Last night I typed out quick notes on approaching this week's Lens-Artists Photo Challenge. I did some reading on the three types of symmetry; translation, rotation, reflection, and glide reflection.
Symmetry is "the quality of being made up of exactly similar parts facing each other or around an axis" or "correct or pleasing proportion of the parts of a thing".
This afternoon, I was inspired to visit the Princeton University campus, specifically, the Woodrow Wilson School of Public and International Affairs, which is now called the Princeton School of Public and International Affairs.
In 1963, the psychology and sociology departments were relocated to Green Hall on the corner of Washington St. and William St. The building had been previously occupied by the School of Engineering. In 2013, the Princeton University psychology department moved again to Peretsman-Scully Hall. I parked on William Street, stopping to photograph the Washinton Road entrance to Green Hall. It took a lot of work to position the camera to ensure that the scene was evenly balanced.
The Princeton School of Public and International Affairs is a short walk from Green Hall. I'd like you to please read my previous post to learn more about how the Woodrow Wilson School of Public and International Affairs became the Princeton School of Public and International Affairs.
Having photographed what I wanted, I walked around the Princeton University campus, observing other examples of symmetry at the Princeton University Chapel and East Pyne Hall. There are numerous doors to the Chapel, so many that one wonders if they are escape hatches for some purpose.
I looked down the middle between the east and west entrances of Pyne Hall, taking pains to line up the arches to showcase the symmetry. Inside the archway, the ceiling details continue the gothic style of architecture found at the University, one of the nine Colonial Colleges founded before the American Revolution.
It was submitted for the 100DaysToOffload project.
brenda4th October 2020 at 10:42 AM
If I am seeing correctly your first image - East Pyne Hall - it seems as though the art structure in the background offers a bit of symmetry.
Khürt Williams4th October 2020 at 10:57 AM
It does. I regretted not walking down that way. I missed several other items.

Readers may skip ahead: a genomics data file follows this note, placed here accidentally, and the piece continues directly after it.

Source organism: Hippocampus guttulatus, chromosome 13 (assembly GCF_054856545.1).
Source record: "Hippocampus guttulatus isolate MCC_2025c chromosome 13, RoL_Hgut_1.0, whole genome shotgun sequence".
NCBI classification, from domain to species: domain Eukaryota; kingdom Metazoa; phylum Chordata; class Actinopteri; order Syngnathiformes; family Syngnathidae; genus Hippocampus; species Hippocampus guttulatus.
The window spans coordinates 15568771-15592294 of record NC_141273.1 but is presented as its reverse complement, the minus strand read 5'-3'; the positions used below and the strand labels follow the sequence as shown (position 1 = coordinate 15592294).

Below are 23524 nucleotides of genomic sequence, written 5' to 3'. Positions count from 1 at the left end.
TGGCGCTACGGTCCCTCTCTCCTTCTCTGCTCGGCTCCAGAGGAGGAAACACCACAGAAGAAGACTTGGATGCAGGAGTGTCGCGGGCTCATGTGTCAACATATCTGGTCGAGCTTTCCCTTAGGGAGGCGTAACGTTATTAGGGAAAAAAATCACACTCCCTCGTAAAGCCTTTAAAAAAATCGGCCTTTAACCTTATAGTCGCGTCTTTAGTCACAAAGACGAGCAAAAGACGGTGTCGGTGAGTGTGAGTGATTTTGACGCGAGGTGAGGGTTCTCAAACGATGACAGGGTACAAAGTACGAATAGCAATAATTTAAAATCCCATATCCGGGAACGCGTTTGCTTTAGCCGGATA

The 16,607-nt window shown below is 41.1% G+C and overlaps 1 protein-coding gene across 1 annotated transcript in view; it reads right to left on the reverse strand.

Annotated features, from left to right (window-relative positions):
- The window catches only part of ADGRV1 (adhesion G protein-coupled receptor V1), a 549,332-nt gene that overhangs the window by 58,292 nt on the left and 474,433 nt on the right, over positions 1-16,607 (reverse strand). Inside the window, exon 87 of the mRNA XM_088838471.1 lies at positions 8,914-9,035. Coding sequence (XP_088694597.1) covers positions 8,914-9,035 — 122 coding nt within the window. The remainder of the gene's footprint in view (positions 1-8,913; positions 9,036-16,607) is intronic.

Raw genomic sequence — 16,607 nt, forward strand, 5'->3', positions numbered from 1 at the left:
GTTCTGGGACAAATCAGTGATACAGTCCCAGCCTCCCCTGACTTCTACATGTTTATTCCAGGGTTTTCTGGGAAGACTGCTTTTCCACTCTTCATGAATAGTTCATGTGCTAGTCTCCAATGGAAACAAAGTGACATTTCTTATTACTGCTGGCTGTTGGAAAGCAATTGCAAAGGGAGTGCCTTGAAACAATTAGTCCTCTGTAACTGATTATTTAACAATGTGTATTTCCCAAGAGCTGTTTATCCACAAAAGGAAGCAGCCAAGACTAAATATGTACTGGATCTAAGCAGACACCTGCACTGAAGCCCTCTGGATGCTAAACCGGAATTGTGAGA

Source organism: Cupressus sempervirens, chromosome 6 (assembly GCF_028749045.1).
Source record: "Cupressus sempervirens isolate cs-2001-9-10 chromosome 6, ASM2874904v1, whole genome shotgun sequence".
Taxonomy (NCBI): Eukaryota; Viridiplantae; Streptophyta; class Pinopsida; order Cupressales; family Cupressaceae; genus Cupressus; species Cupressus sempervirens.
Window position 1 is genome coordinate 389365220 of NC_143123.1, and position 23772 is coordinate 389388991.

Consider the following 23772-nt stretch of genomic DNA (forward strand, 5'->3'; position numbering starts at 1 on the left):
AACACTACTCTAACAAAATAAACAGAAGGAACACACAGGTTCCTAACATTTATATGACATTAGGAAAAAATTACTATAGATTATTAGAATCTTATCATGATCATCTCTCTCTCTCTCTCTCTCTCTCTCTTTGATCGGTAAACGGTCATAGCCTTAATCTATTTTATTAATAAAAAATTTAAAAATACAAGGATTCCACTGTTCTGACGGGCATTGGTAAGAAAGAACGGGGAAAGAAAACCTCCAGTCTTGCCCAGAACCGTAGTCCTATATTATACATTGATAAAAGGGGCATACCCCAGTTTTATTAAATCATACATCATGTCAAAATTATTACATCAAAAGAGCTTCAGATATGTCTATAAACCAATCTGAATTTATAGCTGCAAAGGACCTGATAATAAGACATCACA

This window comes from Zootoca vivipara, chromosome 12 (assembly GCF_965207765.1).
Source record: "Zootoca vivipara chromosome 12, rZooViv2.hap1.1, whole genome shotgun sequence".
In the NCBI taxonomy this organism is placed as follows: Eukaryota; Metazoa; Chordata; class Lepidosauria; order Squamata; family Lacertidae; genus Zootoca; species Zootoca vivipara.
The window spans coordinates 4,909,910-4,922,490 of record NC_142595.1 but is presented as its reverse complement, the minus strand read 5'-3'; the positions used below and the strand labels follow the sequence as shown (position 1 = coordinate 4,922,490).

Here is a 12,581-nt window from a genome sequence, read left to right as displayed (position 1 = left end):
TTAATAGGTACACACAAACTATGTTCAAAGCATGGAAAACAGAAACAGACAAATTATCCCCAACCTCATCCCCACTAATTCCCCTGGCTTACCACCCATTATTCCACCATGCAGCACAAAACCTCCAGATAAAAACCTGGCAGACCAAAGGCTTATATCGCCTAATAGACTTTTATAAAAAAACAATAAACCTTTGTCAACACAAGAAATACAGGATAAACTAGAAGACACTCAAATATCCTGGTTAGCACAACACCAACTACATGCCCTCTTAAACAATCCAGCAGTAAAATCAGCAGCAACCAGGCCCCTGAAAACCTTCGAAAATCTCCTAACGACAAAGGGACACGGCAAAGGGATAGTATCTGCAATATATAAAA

brenda4th October 2020 at 11:01 AM
May be interesting to undertake a photo walk across the campus during a snow fall in the early morning.
Khürt Williams5th October 2020 at 12:04 PM
Soon. It’s been about five years since I’ve done that.
brenda5th October 2020 at 12:42 PM
It is an amazing campus...thank you for the brief tour. The minimal image of the leaf in the snow is beautiful.
pattimoed30th September 2020 at 3:47 PM
Fabulous examples of architectural symmetry, Khurt. I wish I had taken the time to photograph Princeton when we lived nearby! Your photos do justice to the beauty and majesty of the campus and surrounding area.
JohnRH29th September 2020 at 10:58 PM
Excellent monochromes, superb symmetry. I will check the Wilson name-change link. Some have postulated he and his administration had fascist tendencies. "By 1909 then Princeton Univ. president Woodrow Wilson was stating “We want one class of persons to have a liberal education,” “…and we want another class of persons, a very much larger class of necessity in every society, to forgo the privilege of a liberal education and fit themselves to perform specific manual tasks.”" --Lapham’s Quarterly Fall 2008: Ways Of Learning, Lewis Lapham's Preamble, p. 15.
Khürt Williams30th September 2020 at 12:38 AM
Hi John, I’ll check out those other sources.
JohnRH30th September 2020 at 12:45 AM
In Liberal Fascism by Jonah Goldberg, I found the first part of the book, through Wilson, Mussolini, and FDR, to be informative. I'm forever seeking company in the Middle of the Road!
Khürt Williams30th September 2020 at 9:20 AM
Same here. Just be sure to look both ways so you don’t get run over.
jazzibee29th September 2020 at 5:27 PM
Great photographs! Lovely mono tones!
Tina Schell29th September 2020 at 4:02 PM
These are truly wonderful examples, in fact they just kept getting better and better as I moved through your post. Have been there many times but never paid much attention to the amazing symmetry throughout. Beautifully captured
Khürt Williams30th September 2020 at 12:39 AM
Hi Tina, the next day I thought about even more symmetries around campus (the two lions, the two tigers, etc.).